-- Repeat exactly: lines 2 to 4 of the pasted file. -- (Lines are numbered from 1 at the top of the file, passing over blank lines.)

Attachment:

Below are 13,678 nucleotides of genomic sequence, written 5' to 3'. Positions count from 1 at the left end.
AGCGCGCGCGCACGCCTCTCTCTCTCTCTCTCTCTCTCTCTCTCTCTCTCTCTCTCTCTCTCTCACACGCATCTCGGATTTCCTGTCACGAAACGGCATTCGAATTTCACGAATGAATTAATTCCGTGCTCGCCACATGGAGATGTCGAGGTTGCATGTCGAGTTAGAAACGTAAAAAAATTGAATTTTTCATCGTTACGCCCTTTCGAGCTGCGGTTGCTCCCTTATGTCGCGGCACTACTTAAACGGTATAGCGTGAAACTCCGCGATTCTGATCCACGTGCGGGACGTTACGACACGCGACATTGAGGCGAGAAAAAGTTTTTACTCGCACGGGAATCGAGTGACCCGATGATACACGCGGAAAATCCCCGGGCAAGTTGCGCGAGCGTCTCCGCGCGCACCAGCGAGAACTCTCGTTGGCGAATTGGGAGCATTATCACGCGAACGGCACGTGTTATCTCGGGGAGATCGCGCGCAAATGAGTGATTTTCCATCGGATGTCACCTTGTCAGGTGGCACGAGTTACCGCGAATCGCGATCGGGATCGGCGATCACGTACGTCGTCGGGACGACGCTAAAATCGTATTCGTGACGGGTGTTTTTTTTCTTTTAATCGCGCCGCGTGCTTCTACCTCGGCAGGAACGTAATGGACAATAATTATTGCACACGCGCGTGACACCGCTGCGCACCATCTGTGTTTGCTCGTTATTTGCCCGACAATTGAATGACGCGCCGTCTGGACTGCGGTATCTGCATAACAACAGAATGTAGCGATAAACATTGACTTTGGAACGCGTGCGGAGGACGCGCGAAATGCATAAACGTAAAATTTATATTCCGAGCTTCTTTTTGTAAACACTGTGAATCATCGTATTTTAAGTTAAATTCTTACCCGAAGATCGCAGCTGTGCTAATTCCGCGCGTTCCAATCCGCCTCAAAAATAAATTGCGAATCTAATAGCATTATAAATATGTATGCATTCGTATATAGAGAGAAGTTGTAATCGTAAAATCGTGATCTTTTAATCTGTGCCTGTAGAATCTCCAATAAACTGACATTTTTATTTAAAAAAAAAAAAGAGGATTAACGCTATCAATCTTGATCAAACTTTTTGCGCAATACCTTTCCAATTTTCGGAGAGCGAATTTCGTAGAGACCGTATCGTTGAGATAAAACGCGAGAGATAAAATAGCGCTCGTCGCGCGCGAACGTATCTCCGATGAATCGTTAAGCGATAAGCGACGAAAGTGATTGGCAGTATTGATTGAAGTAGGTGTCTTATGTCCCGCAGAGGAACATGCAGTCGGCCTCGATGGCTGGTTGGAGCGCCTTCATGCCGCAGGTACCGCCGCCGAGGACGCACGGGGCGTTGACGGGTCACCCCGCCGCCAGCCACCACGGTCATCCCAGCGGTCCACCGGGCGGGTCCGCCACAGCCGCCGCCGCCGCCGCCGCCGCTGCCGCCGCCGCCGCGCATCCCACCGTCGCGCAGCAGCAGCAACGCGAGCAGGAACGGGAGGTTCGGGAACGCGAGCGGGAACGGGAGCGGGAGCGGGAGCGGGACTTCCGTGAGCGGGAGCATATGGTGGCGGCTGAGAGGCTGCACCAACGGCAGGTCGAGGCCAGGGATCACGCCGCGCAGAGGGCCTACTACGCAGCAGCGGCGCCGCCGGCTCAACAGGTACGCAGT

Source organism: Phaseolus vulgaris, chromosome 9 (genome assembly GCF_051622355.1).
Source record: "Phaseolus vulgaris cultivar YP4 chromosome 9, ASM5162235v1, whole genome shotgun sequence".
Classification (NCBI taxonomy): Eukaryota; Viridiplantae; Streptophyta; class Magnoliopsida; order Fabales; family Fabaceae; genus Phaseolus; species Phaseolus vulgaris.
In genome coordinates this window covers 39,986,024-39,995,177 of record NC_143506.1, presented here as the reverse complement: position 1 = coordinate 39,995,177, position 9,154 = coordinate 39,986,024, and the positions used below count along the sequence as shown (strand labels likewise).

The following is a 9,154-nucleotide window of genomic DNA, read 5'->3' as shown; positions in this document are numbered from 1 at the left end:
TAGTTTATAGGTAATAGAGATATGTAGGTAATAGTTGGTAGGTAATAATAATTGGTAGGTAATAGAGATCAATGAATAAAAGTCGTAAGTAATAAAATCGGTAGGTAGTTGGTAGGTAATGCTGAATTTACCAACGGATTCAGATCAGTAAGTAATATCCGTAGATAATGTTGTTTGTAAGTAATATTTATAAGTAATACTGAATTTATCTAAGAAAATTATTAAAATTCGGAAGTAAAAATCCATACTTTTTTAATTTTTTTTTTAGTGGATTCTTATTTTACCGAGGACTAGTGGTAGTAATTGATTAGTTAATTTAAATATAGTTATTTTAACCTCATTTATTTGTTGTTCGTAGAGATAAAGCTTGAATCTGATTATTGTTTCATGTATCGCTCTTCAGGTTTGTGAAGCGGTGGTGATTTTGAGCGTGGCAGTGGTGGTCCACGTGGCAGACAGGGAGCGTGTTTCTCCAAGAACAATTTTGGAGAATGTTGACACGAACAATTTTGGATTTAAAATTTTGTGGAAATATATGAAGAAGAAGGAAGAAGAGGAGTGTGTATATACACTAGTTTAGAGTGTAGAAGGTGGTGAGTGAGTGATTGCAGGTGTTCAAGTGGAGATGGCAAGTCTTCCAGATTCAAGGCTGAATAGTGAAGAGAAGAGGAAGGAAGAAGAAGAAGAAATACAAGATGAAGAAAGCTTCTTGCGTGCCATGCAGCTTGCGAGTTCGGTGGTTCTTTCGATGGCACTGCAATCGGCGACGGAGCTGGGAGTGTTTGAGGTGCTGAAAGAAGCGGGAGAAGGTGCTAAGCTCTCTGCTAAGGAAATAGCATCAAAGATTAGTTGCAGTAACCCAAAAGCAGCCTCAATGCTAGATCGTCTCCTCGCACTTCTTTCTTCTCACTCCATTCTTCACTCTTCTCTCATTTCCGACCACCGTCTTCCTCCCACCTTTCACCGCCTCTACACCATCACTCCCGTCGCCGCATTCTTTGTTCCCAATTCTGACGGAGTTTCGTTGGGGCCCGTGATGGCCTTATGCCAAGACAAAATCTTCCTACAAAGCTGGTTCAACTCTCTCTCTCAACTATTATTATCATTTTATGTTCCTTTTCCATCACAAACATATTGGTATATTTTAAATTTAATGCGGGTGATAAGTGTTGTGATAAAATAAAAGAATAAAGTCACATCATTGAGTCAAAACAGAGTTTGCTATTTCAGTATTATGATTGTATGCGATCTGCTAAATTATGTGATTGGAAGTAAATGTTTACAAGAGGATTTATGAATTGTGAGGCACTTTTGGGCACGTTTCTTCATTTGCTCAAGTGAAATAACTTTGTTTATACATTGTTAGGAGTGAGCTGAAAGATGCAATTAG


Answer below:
AGCGCGCGCGCACGCCTCTCTCTCTCTCTCTCTCTCTCTCTCTCTCTCTCTCTCTCTCTCTCTCACACGCATCTCGGATTTCCTGTCACGAAACGGCATTCGAATTTCACGAATGAATTAATTCCGTGCTCGCCACATGGAGATGTCGAGGTTGCATGTCGAGTTAGAAACGTAAAAAAATTGAATTTTTCATCGTTACGCCCTTTCGAGCTGCGGTTGCTCCCTTATGTCGCGGCACTACTTAAACGGTATAGCGTGAAACTCCGCGATTCTGATCCACGTGCGGGACGTTACGACACGCGACATTGAGGCGAGAAAAAGTTTTTACTCGCACGGGAATCGAGTGACCCGATGATACACGCGGAAAATCCCCGGGCAAGTTGCGCGAGCGTCTCCGCGCGCACCAGCGAGAACTCTCGTTGGCGAATTGGGAGCATTATCACGCGAACGGCACGTGTTATCTCGGGGAGATCGCGCGCAAATGAGTGATTTTCCATCGGATGTCACCTTGTCAGGTGGCACGAGTTACCGCGAATCGCGATCGGGATCGGCGATCACGTACGTCGTCGGGACGACGCTAAAATCGTATTCGTGACGGGTGTTTTTTTTCTTTTAATCGCGCCGCGTGCTTCTACCTCGGCAGGAACGTAATGGACAATAATTATTGCACACGCGCGTGACACCGCTGCGCACCATCTGTGTTTGCTCGTTATTTGCCCGACAATTGAATGACGCGCCGTCTGGACTGCGGTATCTGCATAACAACAGAATGTAGCGATAAACATTGACTTTGGAACGCGTGCGGAGGACGCGCGAAATGCATAAACGTAAAATTTATATTCCGAGCTTCTTTTTGTAAACACTGTGAATCATCGTATTTTAAGTTAAATTCTTACCCGAAGATCGCAGCTGTGCTAATTCCGCGCGTTCCAATCCGCCTCAAAAATAAATTGCGAATCTAATAGCATTATAAATATGTATGCATTCGTATATAGAGAGAAGTTGTAATCGTAAAATCGTGATCTTTTAATCTGTGCCTGTAGAATCTCCAATAAACTGACATTTTTATTTAAAAAAAAAAAAGAGGATTAACGCTATCAATCTTGATCAAACTTTTTGCGCAATACCTTTCCAATTTTCGGAGAGCGAATTTCGTAGAGACCGTATCGTTGAGATAAAACGCGAGAGATAAAATAGCGCTCGTCGCGCGCGAACGTATCTCCGATGAATCGTTAAGCGATAAGCGACGAAAGTGATTGGCAGTATTGATTGAAGTAGGTGTCTTATGTCCCGCAGAGGAACATGCAGTCGGCCTCGATGGCTGGTTGGAGCGCCTTCATGCCGCAGGTACCGCCGCCGAGGACGCACGGGGCGTTGACGGGTCACCCCGCCGCCAGCCACCACGGTCATCCCAGCGGTCCACCGGGCGGGTCCGCCACAGCCGCCGCCGCCGCCGCCGCCGCTGCCGCCGCCGCCGCGCATCCCACCGTCGCGCAGCAGCAGCAACGCGAGCAGGAACGGGAGGTTCGGGAACGCGAGCGGGAACGGGAGCGGGAGCGGGAGCGGGACTTCCGTGAGCGGGAGCATATGGTGGCGGCTGAGAGGCTGCACCAACGGCAGGTCGAGGCCAGGGATCACGCCGCGCAGAGGGCCTACTACGCAGCAGCGGCGCCGCCGGCTCAACAGGTACGCAGT

Source organism: Phaseolus vulgaris, chromosome 9 (genome assembly GCF_051622355.1).
Source record: "Phaseolus vulgaris cultivar YP4 chromosome 9, ASM5162235v1, whole genome shotgun sequence".